Mothers have long been encouraged to breastfeed their babies to support their health and emotional well being. Now a new study from Brazil has demonstrated that breastfed infants grow up to be more intelligent, spend a longer time in education, and earn more money than their bottlefed counterparts. The study has been ongoing for the past three decades, and it has followed 6,000 babies of all backgrounds; the purpose of the study has been to understand the long-term effects of breastfeeding.
Dr. Bernard Lessa Horta from the Federal University of Pelotas in Brazil says it is already known that breastfeeding can increase a child’s IQ by a small amount. In this study, researchers wanted to learn whether or not this translated into greater intelligence and better prospects in adulthood. The researchers approached participants in the long-term study, now 30-year-old adults, and nearly 3,500 of them were willing to be interviewed and take IQ tests.
Says Dr. Horta:
Our study provides the first evidence that prolonged breastfeeding not only increases intelligence until at least the age of 30 years but also has an impact both at an individual and societal level by improving educational attainment and earning ability.
The Brazilian study is important for several reasons. First, of course, is the length and breadth of the research. Additionally, it is free of one drawback that affects many studies of breastfeeding because when it began in 1982, breastfeeding in Brazil was almost universal. It was therefore not limited to just one socio-economic group. Thus researchers were able to know that the higher achievers did not come from more affluent families. To be sure their results were valid, however, the researchers adjusted results for family income at birth, parental schooling, genomic ancestry, maternal smoking during pregnancy, age of the mother when the child was born, weight at birth, and the type of delivery.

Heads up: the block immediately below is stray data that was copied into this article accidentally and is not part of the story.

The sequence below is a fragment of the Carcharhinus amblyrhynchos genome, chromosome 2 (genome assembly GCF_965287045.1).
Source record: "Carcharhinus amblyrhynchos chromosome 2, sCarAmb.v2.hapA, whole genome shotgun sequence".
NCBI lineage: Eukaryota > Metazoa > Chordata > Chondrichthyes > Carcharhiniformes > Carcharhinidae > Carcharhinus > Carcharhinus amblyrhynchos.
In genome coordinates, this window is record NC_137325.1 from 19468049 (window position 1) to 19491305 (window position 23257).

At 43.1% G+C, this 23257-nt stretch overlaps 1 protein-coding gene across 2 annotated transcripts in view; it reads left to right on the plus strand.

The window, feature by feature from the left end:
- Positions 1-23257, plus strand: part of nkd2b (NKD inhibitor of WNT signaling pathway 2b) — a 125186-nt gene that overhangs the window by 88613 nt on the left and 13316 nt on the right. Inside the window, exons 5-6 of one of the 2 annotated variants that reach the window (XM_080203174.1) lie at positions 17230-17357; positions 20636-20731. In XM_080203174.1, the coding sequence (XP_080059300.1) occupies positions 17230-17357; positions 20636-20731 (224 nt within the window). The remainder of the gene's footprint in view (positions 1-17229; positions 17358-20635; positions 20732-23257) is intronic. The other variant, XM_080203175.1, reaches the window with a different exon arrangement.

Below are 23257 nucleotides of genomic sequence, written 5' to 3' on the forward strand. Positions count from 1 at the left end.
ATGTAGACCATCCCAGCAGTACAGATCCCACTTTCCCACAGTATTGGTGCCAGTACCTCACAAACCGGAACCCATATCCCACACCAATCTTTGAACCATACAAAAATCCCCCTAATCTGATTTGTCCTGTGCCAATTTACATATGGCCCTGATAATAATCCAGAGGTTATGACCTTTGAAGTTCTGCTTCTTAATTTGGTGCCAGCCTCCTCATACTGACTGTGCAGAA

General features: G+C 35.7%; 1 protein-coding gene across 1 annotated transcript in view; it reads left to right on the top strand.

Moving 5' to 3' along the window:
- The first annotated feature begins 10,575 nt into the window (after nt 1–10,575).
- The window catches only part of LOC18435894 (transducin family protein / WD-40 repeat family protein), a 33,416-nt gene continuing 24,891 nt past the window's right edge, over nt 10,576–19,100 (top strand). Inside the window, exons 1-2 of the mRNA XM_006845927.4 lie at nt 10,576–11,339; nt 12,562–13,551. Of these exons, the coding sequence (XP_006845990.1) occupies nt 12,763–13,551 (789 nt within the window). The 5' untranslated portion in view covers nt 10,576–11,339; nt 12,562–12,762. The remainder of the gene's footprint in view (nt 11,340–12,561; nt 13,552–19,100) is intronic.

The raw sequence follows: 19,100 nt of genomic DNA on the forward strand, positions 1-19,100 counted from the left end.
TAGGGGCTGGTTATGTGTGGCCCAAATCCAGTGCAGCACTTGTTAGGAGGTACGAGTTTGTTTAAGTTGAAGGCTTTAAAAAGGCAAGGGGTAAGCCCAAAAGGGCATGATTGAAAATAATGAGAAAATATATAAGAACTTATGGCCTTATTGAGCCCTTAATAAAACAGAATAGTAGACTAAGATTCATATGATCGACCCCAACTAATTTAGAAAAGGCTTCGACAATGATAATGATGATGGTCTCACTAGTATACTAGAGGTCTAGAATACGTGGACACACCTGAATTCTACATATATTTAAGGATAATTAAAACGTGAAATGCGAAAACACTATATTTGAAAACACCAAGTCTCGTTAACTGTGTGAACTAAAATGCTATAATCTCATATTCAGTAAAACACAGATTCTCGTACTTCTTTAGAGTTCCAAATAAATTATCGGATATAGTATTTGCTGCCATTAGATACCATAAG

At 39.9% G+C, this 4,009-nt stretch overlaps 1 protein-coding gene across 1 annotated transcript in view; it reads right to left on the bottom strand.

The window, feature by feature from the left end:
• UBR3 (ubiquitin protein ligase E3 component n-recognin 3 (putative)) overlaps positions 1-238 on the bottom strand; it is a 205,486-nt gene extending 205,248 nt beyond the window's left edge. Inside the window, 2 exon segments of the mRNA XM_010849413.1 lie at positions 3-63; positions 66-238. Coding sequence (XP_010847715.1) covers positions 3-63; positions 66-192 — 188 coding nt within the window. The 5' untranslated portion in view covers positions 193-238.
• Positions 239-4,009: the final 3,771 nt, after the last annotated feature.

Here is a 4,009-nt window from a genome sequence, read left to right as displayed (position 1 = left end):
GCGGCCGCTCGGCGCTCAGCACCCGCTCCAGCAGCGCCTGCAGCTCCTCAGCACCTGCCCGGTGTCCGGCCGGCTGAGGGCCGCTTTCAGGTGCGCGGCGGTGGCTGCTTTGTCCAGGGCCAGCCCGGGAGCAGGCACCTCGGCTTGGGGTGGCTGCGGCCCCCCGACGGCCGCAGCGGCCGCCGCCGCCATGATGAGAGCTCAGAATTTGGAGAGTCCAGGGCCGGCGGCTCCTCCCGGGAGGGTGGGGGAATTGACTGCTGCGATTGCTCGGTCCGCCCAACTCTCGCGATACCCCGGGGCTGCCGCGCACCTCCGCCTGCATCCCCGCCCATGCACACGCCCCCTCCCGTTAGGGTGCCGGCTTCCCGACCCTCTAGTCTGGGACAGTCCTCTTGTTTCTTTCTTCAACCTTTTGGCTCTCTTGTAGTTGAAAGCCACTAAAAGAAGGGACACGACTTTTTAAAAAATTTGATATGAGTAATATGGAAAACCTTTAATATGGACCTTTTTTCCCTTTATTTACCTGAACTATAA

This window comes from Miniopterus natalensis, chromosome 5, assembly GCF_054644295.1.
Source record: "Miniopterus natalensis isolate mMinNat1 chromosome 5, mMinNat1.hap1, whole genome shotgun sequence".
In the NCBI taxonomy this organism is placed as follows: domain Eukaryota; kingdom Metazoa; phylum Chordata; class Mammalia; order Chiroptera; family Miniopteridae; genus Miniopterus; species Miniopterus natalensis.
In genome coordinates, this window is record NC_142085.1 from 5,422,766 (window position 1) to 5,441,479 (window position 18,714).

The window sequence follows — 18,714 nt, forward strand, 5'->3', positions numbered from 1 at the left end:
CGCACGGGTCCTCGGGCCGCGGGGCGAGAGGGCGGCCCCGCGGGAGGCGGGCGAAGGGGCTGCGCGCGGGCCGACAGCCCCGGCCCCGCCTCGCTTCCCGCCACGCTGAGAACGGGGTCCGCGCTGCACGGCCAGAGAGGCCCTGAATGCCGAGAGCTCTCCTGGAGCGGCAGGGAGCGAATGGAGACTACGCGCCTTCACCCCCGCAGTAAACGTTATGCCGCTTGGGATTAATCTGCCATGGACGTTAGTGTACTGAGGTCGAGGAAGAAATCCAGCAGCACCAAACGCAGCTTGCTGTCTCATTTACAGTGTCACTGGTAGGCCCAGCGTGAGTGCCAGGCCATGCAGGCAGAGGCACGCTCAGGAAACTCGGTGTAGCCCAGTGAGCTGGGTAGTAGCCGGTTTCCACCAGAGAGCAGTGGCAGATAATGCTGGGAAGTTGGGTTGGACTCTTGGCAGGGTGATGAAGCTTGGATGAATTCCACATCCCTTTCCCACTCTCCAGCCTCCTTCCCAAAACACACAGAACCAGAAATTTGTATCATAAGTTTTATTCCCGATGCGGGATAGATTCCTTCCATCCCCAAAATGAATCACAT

The results showed that all the breastfed babies were more intelligent (per a standard IQ test), had spent more years in their education, and had higher earnings. The benefits were greater the longer the babies had been breastfed. In adults who had been breastfed for 12 months, the IQ was four points higher than in adults who had been breastfed less than a month. They also had almost a year’s more education and they earned around $105.00 a month more, approximately a third more than the average income level.
Dr. Horta acknowledged that one potential factor could be that mothers who breastfed supported their babies’ development in other ways.
Some people say it is not the effect of breastfeeding but it is the mothers who breastfeed who are different in their motivation or their ability to stimulate the kids.
But he explains there is additional evidence from other studies that mother’s milk is rich in the long-chain polyunsaturated fatty acids that are essential for brain development.
The World Health Organization recommends that mothers breastfeed babies for at least six months. The Brazilian study shows that babies who were breastfed for six months enjoyed most of the benefits that accrued to those who were breastfed for longer. Recognizing that long-term breastfeeding is not a choice every woman will make, Dr. Horta recommends that mothers breastfeed as long as possible.